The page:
2. Getting defensive: For all the pieces the offense retains, the defense is a completely different story heading into spring camp. The Buckeyes have to replace the entire defensive line after losing three seniors and junior Johnathan Hankins to the draft, two starting linebackers are gone and the graduation of cornerback Travis Howard leaves an additional hole in the safety. There will be no shortage of competition for first-team reps.

3. Looking for leaders: Meyer and the senior class that has since departed quickly forged a deep bond, and he’s gone out of his way to praise those players' leadership as integral in the unbeaten season that started his tenure with the Buckeyes. Now he needs a new wave of emotional speakers and relentless workers to take the torch from the likes of John Simon and Zach Boren, and Meyer will be making a point to identify his best candidates over the 15 workouts leading into the summer.

-- Austin Ward, BuckeyeNation

PENN STATE

Spring start: March 18

Spring game: April 20

What to watch:

1. Quarterback competition: With the departure of fifth-year senior Matt McGloin, quarterback is now the biggest question mark on this team. Sophomore Steven Bench has a head start and will compete against juco early enrollee Tyler Ferguson. Christian Hackenberg won't join the team until summer. Can this no-huddle offense be as effective?

2. Replacing LBs Michael Mauti and Gerald Hodges: Mike Hull, who usually played inside, will have to make some adjustments as one of the expected replacements for the All-Big Ten linebacker tandem. The other spot is up for grabs, and fans should expect to see a battle between Ben Kline and Nyeem Wartman.

3. New faces at WR, TE: Redshirt freshman Eugene Lewis, the headliner of PSU's 2012 class, could challenge Brandon Moseby-Felder as the No. 2 WR target. Adam Breneman, the No. 1 tight-end recruit in the country, is also hoping to be recovered from a torn anterior cruciate ligament in time for the Blue-White Game. Both could be stars down the road for PSU.

-- Josh Moyer, NittanyNation

PURDUE

Spring start: March 18

Spring game: April 12

What to watch:

1. Behind these Hazell eyes: Yes, I'll justifiably take the abuse for the Kelly Clarkson reference, but new Purdue coach Darrell Hazell has his first chance to evaluate his team on the field this spring. Hazell brings a completely new coaching staff and a new approach to Purdue, which fell short of expectations in 2012 and has significant questions on both sides of the ball. He seems to be getting good buy-in from the players so far, but it'll be interesting to see how things progress during the 15 workouts this spring.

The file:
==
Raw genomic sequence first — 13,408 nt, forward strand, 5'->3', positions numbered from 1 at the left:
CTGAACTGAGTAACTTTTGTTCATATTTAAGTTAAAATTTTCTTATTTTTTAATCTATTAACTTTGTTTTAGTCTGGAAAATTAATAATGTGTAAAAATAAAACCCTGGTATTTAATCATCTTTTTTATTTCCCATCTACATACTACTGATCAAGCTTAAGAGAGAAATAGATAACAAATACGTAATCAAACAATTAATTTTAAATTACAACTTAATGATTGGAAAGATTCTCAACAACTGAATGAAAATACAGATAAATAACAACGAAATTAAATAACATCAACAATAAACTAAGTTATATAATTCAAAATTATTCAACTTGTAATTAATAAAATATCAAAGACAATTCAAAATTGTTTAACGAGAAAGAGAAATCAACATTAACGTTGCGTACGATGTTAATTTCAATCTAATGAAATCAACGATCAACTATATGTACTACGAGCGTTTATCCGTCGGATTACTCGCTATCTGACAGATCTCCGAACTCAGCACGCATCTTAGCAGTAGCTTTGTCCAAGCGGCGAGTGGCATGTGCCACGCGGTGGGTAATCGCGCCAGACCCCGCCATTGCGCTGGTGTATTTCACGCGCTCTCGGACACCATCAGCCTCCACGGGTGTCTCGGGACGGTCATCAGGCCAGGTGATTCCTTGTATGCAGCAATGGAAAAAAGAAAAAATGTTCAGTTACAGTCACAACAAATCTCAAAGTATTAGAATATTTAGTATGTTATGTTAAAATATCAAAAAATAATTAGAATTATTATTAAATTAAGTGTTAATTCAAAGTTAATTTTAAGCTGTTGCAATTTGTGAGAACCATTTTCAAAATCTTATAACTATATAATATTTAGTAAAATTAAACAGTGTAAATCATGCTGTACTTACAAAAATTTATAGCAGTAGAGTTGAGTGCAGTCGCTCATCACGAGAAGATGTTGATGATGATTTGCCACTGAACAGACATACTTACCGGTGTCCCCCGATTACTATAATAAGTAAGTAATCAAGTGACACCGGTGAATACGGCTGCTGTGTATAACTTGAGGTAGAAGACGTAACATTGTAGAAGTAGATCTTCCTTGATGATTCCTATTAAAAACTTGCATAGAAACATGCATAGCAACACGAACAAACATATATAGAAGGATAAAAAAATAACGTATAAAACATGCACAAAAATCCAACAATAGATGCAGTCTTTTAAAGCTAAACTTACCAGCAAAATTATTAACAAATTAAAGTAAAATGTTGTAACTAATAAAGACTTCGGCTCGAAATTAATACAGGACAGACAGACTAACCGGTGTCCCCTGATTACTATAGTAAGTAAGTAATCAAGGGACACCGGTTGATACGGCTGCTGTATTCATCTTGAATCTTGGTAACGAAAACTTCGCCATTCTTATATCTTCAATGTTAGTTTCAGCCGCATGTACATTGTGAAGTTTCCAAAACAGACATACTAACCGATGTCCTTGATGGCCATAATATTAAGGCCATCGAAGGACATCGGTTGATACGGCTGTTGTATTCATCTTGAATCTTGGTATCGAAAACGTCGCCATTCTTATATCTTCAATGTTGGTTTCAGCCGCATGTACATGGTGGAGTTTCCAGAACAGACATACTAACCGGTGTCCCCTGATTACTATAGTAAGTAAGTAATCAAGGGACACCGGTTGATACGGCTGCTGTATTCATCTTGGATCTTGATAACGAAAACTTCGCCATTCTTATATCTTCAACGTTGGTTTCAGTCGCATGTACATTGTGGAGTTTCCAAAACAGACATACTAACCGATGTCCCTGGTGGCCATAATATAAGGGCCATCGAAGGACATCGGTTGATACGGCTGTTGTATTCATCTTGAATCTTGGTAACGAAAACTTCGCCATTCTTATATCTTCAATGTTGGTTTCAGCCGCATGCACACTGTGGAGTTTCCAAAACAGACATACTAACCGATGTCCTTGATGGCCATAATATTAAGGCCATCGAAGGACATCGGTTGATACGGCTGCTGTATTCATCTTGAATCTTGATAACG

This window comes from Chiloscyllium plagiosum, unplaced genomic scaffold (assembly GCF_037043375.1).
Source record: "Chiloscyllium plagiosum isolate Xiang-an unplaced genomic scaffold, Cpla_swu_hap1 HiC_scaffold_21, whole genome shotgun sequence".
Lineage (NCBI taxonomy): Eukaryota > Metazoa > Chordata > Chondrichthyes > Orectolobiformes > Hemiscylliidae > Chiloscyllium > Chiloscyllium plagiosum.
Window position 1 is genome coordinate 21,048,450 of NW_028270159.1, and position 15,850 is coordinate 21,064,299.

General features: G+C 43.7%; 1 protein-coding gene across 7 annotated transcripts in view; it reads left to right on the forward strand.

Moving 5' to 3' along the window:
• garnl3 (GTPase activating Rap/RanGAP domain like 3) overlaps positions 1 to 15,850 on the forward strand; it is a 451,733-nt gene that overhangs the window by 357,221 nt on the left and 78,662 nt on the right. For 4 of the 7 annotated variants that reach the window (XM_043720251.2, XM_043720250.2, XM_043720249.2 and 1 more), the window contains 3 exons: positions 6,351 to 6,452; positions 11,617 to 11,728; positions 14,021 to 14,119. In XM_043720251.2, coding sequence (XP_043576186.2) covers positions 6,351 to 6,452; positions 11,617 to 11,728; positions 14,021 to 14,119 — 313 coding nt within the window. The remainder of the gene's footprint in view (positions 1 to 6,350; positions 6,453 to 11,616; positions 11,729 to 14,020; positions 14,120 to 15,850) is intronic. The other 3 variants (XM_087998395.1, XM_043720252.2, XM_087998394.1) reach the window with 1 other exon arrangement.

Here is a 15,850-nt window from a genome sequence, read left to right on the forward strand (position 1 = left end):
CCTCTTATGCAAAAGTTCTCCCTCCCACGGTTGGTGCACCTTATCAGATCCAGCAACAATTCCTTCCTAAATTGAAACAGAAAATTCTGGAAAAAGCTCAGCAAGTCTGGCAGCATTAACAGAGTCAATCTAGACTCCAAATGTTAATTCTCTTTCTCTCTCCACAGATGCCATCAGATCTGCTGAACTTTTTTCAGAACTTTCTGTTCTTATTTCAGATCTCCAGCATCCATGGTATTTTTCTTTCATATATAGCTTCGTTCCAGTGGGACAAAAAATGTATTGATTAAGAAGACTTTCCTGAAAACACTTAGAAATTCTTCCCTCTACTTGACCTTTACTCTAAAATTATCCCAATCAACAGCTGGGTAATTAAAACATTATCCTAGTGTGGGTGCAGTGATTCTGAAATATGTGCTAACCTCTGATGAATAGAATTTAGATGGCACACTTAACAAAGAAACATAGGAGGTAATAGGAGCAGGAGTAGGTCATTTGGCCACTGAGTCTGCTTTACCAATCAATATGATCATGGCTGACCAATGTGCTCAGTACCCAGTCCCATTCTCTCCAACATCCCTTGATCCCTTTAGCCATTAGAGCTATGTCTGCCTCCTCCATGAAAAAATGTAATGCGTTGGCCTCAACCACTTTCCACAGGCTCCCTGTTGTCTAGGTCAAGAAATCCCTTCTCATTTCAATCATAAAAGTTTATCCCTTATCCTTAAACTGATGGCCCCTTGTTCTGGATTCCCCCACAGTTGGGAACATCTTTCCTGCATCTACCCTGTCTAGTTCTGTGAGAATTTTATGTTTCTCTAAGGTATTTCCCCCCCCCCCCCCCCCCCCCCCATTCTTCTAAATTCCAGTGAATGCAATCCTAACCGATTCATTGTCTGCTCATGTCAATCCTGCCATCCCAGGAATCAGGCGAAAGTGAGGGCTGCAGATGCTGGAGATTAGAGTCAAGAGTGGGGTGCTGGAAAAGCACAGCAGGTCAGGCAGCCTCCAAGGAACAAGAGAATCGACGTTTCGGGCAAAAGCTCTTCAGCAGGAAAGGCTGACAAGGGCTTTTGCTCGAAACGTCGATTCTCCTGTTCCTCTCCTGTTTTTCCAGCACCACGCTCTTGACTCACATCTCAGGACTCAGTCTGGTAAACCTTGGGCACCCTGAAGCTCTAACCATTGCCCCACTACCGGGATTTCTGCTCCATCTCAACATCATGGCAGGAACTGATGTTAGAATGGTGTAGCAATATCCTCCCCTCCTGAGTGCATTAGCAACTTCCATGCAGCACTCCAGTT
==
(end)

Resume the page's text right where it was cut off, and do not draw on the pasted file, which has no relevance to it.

2. Quarterback race: If you like mysteries, you'll enjoy Purdue's quarterback competition this spring. The combination of a new coaching staff and unproven but talented candidates makes the race virtually impossible to predict. Hazell and new offensive coordinator John Shoop will study redshirt freshman Austin Appleby, who could have a slight edge to win the job, along with redshirt freshman Bilal Marshall and early enrollee Danny Etling, a decorated recruit. Don't forget about Rob Henry, who started in 2010 and would have been the top quarterback in 2011 if not for an ACL injury weeks before the season.

3. Short stopper: Purdue has to find a replacement for standout defensive tackle Kawann Short, the centerpiece of the defensive line the past few seasons. Bruce Gaston Jr. will continue to occupy the other top tackle spot, but there will be plenty of competition to join him in the starting lineup. Purdue's defensive line underachieved in 2012, and while Gaston and ends Ryan Russell and Ryan Isaac all return, the Boilers will really miss Short's production if they don't build more depth up the middle.

WISCONSIN

Spring start: March 9

Spring game: April 20

What to watch:

1. New era dawns: Consistency is the norm at Wisconsin, but players will have to adjust to a dramatically different coaching staff for the second consecutive season. This time, it includes a new leading man in Gary Andersen, who gets his first chance to work with the players on the practice field. Andersen doesn't plan to overhaul the schemes, but he and his coaches will put their spin on things and see what works. He'll also bring a different personality to practice but one that athletic director Barry Alvarez thinks will fit the program's culture.

2. Intrigue at quarterback: Arguably no team in America has a more interesting quarterback race than the Badgers do this spring. They have three players with starting experience -- Joel Stave, Curt Phillips and Danny O'Brien -- plus a talented redshirt freshman (Bart Houston) who arrived as a decorated recruit and a junior-college addition (Tanner McEvoy) brought in by the new coaches. Add in a new system under coordinator Andy Ludwig, and it's anyone's guess who will separate himself this spring. Be sure to tune in.

3. Secondary in the spotlight: The Badgers lose three of four starters in the secondary from the 2012 squad, including top cornerbacks Devin Smith and Marcus Cromartie. The new staff is aware of the numbers issue and signed junior-college All-America Donnell Vercher earlier this month. Other players who will compete for starting spots include cornerbacks Darius Hillary and Peniel Jean and safeties Michael Trotter and Michael Caputo. Wisconsin hopes to have some answers in the back four by the end of the spring.